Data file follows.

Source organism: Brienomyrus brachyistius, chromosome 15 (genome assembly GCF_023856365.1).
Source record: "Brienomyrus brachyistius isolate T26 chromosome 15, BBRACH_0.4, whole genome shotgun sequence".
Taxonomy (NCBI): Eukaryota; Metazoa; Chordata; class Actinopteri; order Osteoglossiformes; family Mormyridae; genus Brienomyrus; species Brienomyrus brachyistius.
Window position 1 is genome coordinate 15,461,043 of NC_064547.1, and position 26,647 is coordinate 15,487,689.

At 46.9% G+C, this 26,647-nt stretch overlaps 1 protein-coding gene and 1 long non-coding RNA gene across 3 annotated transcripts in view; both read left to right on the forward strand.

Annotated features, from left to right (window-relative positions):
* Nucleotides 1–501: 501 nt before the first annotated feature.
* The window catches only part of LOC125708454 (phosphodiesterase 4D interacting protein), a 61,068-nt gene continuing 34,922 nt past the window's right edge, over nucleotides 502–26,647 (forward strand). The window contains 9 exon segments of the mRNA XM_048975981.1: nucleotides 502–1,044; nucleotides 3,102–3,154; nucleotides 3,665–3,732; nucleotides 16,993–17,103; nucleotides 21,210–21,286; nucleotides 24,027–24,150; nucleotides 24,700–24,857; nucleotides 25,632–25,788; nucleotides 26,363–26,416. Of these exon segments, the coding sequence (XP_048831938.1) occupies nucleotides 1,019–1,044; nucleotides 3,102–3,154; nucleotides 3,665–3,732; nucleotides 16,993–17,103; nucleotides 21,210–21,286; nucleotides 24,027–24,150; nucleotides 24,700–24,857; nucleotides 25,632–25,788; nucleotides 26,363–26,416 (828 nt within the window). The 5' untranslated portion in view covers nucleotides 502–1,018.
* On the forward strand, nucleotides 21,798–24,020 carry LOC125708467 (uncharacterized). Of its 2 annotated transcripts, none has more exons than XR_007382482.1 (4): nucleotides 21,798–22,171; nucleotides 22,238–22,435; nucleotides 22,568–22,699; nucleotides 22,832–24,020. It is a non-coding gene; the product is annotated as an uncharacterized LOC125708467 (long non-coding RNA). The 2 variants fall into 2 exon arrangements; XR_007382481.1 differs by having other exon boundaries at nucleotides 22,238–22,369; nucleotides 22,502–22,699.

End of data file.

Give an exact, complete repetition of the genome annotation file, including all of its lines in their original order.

Source organism: Brienomyrus brachyistius, chromosome 15 (genome assembly GCF_023856365.1).
Source record: "Brienomyrus brachyistius isolate T26 chromosome 15, BBRACH_0.4, whole genome shotgun sequence".
Taxonomy (NCBI): Eukaryota; Metazoa; Chordata; class Actinopteri; order Osteoglossiformes; family Mormyridae; genus Brienomyrus; species Brienomyrus brachyistius.
Window position 1 is genome coordinate 15,461,043 of NC_064547.1, and position 26,647 is coordinate 15,487,689.

At 46.9% G+C, this 26,647-nt stretch overlaps 1 protein-coding gene and 1 long non-coding RNA gene across 3 annotated transcripts in view; both read left to right on the forward strand.

Annotated features, from left to right (window-relative positions):
* Nucleotides 1–501: 501 nt before the first annotated feature.
* The window catches only part of LOC125708454 (phosphodiesterase 4D interacting protein), a 61,068-nt gene continuing 34,922 nt past the window's right edge, over nucleotides 502–26,647 (forward strand). The window contains 9 exon segments of the mRNA XM_048975981.1: nucleotides 502–1,044; nucleotides 3,102–3,154; nucleotides 3,665–3,732; nucleotides 16,993–17,103; nucleotides 21,210–21,286; nucleotides 24,027–24,150; nucleotides 24,700–24,857; nucleotides 25,632–25,788; nucleotides 26,363–26,416. Of these exon segments, the coding sequence (XP_048831938.1) occupies nucleotides 1,019–1,044; nucleotides 3,102–3,154; nucleotides 3,665–3,732; nucleotides 16,993–17,103; nucleotides 21,210–21,286; nucleotides 24,027–24,150; nucleotides 24,700–24,857; nucleotides 25,632–25,788; nucleotides 26,363–26,416 (828 nt within the window). The 5' untranslated portion in view covers nucleotides 502–1,018.
* On the forward strand, nucleotides 21,798–24,020 carry LOC125708467 (uncharacterized). Of its 2 annotated transcripts, none has more exons than XR_007382482.1 (4): nucleotides 21,798–22,171; nucleotides 22,238–22,435; nucleotides 22,568–22,699; nucleotides 22,832–24,020. It is a non-coding gene; the product is annotated as an uncharacterized LOC125708467 (long non-coding RNA). The 2 variants fall into 2 exon arrangements; XR_007382481.1 differs by having other exon boundaries at nucleotides 22,238–22,369; nucleotides 22,502–22,699.